Chemotherapy began immediately and he spent six months at the James Cook University Hospital in Middlesbrough. He was out of football for two years, returning in 2005-06, playing in reserve and youth games during the third year of his scholarship. However, there was to be no fairytale ending.

He was released, aged 19, in 2006 without making a senior appearance, so he joined the club where his dad, Mick, was chairman, Norton & Stockton Ancients and enjoyed being part of a close-knit environment where his brother, Dale, was also part of a team which won promotion.

Then Quakers came calling in 2009. Staunton had been impressed with the winger when on scouting visits to Station Road, taking him from the Northern League, a leap of five divisions, and handing him a first start in a 1-0 win over Burton Albion.

His high point was scoring his only Quakers goal away to Rochdale, which is where the framed No. 24 shirt was worn.

His header from a right-wing cross gave Darlington a 1-0 win, delaying the hosts’ promotion party, and he reeled away in celebration with captain Ian Miller, but results elsewhere that night confirmed relegation.

“That shirt is my pride and joy,” he said. “It’s in my dining room framed with an image of me scoring, so hopefully I’ll have a Wembley one to put next to it.

“These are going to be my main footballing memories, my life goals.”

By that stage Staunton had gone. Appointed by Raj Singh, he won only four of his 24 games, during which time 24 players were given their debuts, the Irishman having explored almost every avenue in his hope of unearthing a diamond.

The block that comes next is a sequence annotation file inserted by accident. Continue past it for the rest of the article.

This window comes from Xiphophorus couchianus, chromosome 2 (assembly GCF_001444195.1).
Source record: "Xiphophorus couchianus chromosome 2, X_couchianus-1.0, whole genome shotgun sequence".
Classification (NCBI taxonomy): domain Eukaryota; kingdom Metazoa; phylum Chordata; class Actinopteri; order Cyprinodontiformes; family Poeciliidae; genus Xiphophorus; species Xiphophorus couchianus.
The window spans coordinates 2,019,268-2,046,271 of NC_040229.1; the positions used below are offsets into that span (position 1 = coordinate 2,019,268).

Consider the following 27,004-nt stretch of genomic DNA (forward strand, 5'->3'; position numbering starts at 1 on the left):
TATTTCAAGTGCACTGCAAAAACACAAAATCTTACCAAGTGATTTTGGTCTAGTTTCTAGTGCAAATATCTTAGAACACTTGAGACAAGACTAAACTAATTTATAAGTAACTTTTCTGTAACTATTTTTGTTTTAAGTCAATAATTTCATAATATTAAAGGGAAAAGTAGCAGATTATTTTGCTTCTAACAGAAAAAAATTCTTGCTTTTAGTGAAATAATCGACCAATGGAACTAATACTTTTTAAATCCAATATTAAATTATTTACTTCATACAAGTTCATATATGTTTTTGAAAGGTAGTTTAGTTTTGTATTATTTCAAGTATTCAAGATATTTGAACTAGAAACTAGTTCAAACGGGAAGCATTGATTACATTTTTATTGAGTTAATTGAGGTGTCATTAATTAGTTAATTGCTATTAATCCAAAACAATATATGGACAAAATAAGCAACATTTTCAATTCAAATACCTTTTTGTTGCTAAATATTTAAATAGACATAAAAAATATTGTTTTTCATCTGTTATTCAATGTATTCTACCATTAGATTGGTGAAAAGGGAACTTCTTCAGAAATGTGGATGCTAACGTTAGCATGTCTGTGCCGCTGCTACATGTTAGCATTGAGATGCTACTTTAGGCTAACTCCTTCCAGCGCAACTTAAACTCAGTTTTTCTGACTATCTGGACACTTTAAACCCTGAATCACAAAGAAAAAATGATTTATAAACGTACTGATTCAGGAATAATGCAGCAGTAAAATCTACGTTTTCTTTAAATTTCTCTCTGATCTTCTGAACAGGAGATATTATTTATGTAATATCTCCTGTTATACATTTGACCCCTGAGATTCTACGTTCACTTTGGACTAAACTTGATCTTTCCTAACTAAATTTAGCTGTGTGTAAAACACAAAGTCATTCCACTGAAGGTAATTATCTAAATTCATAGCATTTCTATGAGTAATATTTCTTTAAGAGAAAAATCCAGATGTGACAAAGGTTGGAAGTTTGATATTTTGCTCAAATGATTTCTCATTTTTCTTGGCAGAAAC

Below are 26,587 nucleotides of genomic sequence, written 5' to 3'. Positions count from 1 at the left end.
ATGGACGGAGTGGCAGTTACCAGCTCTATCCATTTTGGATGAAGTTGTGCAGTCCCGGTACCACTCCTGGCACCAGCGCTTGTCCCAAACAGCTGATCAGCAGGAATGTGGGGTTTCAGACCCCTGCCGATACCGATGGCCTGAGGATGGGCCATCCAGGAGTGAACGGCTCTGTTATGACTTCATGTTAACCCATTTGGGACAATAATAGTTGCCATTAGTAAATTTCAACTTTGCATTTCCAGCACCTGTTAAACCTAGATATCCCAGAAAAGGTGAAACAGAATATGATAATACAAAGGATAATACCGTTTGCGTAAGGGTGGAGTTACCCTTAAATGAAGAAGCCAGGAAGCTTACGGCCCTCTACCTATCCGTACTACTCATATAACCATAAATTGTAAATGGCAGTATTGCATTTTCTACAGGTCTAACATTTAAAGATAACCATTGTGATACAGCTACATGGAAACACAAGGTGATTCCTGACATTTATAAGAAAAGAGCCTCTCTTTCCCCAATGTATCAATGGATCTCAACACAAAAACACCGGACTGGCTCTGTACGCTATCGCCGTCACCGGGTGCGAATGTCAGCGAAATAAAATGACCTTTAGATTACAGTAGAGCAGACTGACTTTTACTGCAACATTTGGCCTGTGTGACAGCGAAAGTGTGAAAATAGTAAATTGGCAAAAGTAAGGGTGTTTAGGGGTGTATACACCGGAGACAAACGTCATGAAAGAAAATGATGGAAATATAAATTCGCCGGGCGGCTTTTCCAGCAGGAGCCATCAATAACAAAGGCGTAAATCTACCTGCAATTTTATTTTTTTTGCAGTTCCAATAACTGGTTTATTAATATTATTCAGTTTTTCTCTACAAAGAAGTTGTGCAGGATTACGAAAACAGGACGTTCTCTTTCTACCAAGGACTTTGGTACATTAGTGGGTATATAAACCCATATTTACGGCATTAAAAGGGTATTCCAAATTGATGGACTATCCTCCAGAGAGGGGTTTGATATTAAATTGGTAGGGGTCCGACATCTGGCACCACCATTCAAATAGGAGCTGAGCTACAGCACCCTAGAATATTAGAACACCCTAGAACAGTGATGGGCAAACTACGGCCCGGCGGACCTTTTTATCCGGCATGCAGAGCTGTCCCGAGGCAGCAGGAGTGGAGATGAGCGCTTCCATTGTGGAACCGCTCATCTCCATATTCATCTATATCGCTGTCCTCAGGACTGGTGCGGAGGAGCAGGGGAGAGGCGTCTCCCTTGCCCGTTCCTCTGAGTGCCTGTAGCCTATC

Staunton lumbered Darlington with some dross. Ashlee Jones’ performance in a 4-0 loss at Notts County suggested he had never played in goal in his life, overweight ex-Leeds striker Noel Whelan was out for three months after tearing a hamstring half an hour into his debut, while Quakers would’ve been better off with Torvill and Dean up front than Paddy Deane.

Mulligan added: “He thought he could fix it with the players he had, so he kept trying different players, but I don’t think that helped. He should’ve stuck by a settled squad.

“There was always a new player or a guy from Ireland – there were a lot of Irish lads there – and he was trying his hardest to get as many loan players as possible.”

Fewer incomings would perhaps have enabled Mulligan to make more than 16 appearances, ten of them starts, and perhaps the lowest point of Staunton’s tenure came after substituting Mulligan 79 minutes into a game with Chesterfield at the Arena.

Darlington were 2-0 up when Mulligan was replaced by a defender – by full-time Chesterfield had won 3-2.

Staunton was sacked a month later and replaced by Simon Davey, regarded as something of a coup as he’d led Barnsley to the FA Cup semi-finals a year earlier.

However, this transpired to be bad news for Mulligan. Davey hung around only a couple of months before resigning, but not before making himself unpopular.